We plan to spend the morning Zodiac cruising on the Zhupanova River. Our main target here is the Steller’s Sea Eagle and there are usually some occupied nests close to the river. Good numbers of Largha Seals are also often hauled out on sandbars in the river and we should see a good variety of waterfowl and waders. By late afternoon, we should be over deep water heading for the Commander Islands and new species to look for include Laysan Albatross, Mottled Petrel and the Fork-tailed Storm-Petrel. The Kamchatka Trench can also be excellent for cetaceans and we have previously seen Blue Whales on this crossing.

 

Days 3 to 4: Commander Islands

The wildlife-rich Commander Islands were first discovered by the Commander Vitus Bering when his ship was wrecked here in 1741. We intend to explore the islands through a combination of landings and Zodiac cruises and our first stop will be the village of Nikolskoye, where there is an interesting museum. Zodiac cruising is often spectacular and we hope to encounter Red-faced Cormorant, Red-legged Kittiwake, Pigeon Guillemot, Horned Puffin, as well as Parakeet, Crested and Whiskered Auklets and Sea Otters. Our plans also include a ship cruise along the southern coast of Bering Island, as this area is excellent for cetaceans with Humpback, Sperm, Northern Minke, Orcas and Baird’s Beaked Whales all regularly encountered.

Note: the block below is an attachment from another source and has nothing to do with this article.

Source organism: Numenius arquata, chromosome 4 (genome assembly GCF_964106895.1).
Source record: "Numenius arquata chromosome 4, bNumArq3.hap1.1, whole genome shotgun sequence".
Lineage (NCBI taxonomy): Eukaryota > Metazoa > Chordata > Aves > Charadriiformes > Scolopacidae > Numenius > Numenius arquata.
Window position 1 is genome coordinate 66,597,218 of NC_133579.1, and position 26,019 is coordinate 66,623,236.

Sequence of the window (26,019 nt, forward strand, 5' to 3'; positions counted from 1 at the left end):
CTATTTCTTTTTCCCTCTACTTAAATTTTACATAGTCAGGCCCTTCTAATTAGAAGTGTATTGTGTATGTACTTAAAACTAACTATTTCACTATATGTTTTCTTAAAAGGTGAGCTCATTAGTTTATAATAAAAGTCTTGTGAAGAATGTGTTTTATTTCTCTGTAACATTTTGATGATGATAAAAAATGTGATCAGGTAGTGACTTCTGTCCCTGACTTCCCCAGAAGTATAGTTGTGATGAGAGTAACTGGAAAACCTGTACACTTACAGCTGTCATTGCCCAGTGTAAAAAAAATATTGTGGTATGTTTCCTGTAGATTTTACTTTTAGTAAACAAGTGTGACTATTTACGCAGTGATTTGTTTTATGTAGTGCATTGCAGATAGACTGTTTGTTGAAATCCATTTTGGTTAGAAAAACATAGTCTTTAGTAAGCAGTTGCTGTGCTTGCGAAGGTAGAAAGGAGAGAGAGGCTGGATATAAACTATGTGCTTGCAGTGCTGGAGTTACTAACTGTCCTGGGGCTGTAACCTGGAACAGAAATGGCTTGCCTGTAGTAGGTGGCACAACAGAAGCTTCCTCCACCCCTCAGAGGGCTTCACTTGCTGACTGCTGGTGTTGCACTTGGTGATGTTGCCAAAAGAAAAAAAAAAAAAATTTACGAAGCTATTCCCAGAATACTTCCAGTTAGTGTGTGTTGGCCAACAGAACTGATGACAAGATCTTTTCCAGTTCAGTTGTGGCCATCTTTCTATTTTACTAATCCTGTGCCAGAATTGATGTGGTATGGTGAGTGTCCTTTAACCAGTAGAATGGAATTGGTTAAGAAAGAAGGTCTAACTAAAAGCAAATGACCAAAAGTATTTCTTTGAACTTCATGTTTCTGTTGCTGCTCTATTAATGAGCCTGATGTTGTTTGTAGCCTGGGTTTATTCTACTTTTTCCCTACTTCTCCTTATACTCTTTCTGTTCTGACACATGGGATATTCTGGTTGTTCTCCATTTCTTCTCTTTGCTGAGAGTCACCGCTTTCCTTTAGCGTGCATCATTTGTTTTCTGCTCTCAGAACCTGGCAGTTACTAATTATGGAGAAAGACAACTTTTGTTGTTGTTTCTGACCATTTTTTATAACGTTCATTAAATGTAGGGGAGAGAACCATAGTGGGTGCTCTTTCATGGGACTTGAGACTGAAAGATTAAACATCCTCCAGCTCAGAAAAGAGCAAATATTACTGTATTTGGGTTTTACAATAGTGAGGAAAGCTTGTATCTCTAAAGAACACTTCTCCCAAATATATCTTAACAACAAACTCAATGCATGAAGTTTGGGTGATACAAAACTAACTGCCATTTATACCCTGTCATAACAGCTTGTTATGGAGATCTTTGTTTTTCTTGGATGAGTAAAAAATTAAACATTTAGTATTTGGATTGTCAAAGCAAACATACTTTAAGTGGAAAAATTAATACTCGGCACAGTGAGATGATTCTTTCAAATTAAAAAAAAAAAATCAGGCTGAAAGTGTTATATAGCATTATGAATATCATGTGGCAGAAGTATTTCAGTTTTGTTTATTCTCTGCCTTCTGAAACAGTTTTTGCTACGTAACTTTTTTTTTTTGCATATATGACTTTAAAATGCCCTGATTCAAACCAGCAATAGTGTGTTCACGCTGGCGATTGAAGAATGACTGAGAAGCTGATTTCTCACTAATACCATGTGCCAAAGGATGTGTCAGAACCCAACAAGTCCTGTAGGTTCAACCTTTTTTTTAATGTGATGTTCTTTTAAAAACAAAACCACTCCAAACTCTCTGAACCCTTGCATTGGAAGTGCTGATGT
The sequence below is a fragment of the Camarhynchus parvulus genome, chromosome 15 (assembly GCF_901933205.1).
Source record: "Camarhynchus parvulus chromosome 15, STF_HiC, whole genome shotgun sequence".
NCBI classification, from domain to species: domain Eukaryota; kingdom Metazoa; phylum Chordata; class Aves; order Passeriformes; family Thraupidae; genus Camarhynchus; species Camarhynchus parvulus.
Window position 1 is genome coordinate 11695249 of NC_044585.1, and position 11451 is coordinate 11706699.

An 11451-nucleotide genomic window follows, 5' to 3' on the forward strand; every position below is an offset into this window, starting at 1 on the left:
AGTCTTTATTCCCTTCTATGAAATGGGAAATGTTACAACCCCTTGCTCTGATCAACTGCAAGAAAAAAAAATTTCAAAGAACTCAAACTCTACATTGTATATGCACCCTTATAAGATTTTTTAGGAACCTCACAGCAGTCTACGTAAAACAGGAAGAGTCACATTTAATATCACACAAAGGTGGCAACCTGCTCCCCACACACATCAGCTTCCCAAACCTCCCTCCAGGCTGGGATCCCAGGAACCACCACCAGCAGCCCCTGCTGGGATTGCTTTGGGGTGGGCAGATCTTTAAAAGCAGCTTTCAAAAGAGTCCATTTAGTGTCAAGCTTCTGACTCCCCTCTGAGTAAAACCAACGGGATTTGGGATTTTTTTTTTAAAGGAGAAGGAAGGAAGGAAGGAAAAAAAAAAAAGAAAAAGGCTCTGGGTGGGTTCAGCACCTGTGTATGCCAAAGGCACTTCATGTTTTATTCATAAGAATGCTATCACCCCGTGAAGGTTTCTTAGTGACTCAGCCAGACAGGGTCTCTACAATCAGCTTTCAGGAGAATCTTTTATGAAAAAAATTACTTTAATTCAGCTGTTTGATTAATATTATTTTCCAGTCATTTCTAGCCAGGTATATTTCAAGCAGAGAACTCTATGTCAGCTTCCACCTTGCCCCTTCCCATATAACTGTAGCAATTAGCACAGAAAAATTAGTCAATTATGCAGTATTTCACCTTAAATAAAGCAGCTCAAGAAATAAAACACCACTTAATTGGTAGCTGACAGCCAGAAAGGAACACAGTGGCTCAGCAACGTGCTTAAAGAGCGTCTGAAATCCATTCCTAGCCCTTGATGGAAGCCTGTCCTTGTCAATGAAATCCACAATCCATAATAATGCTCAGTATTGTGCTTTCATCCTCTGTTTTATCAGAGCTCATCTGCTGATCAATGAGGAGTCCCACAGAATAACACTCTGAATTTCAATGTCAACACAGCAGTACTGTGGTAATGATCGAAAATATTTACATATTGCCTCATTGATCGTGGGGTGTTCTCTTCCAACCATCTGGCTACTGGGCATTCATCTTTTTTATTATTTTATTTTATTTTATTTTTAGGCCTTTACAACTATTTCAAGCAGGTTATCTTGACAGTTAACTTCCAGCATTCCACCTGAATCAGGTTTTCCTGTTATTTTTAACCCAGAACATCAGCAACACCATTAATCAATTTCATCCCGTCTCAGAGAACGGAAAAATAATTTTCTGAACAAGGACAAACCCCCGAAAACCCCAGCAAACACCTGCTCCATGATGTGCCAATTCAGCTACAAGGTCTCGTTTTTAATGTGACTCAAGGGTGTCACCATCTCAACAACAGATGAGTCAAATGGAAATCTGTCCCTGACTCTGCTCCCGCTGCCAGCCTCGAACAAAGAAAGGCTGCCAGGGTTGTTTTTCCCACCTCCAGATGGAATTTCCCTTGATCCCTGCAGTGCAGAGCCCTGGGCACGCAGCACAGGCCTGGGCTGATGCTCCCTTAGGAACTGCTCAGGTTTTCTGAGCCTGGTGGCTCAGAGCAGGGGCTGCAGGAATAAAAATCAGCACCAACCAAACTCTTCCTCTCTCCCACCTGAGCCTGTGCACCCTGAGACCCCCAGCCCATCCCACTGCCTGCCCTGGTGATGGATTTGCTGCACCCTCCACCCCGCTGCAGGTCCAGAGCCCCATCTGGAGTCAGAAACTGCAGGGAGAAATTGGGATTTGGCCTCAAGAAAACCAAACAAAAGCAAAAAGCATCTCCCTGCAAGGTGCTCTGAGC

Day 5: Karaginskiy Island

Our proposed landing site is a patchwork of boggy tundra, ponds and shingle spits where an interesting range of waders can be found including Pacific Golden Plover, Red-necked Stint and Red-necked Phalarope. We also hope to see Bluethroat and Pallas’ Reed Bunting.

 

Day 6: Verkhoturova Island and Govena Peninsula

Verkhoturova Island has some huge seabird colonies and by following a short trail to the cliff top we should be able to enjoy some fantastic views of Tufted Puffins, Brunnich’s Guillemots, Pelagic Cormorants and Black-legged Kittiwakes. Both Steller’s Eider and Harlequin Duck occur here too and we may also see some Steller Sea Lions, as they are often hauled out on some offshore rocks. Later in the day, there will be either a Zodiac cruise or landing on the Govena Peninsula. Good numbers of brown bears can often be found here.

 

Days 7 to 10: Koryak and Chukotka Coast

During these days of the expedition we will travel along this largely unknown part of the coast. It comprises deep forested fiords where we should see brown bears, Red Fox and with luck, mountain sheep and Kamchatka Marmots. In the many lagoons and shallow bays there is a vast array of birdlife including Tundra Bean Goose, Steller’s Eider, Great Knot, Long-tailed Stint, Gyrfalcon, Siberian Accentor and Asian Rosy Finch. This area is also a stronghold of the Kittlitz’s Murrelet and we should see several during our journey. In our previous expeditions we have explored much of this coastline, documenting the distribution and abundance of many species. In 2011 we recorded a previously unknown breeding population of Spoon-billed Sandpiper. Working alongside researchers from BirdLife International and Birds Russia who will be travelling with us, we plan to revisit many of these areas to monitor changes and search for new breeding colonies. There will be unique opportunities for photography, for hiking and ‘birding’ in country where literally only a few ‘westerners’ have ever been and we know there is a rich diversity of species.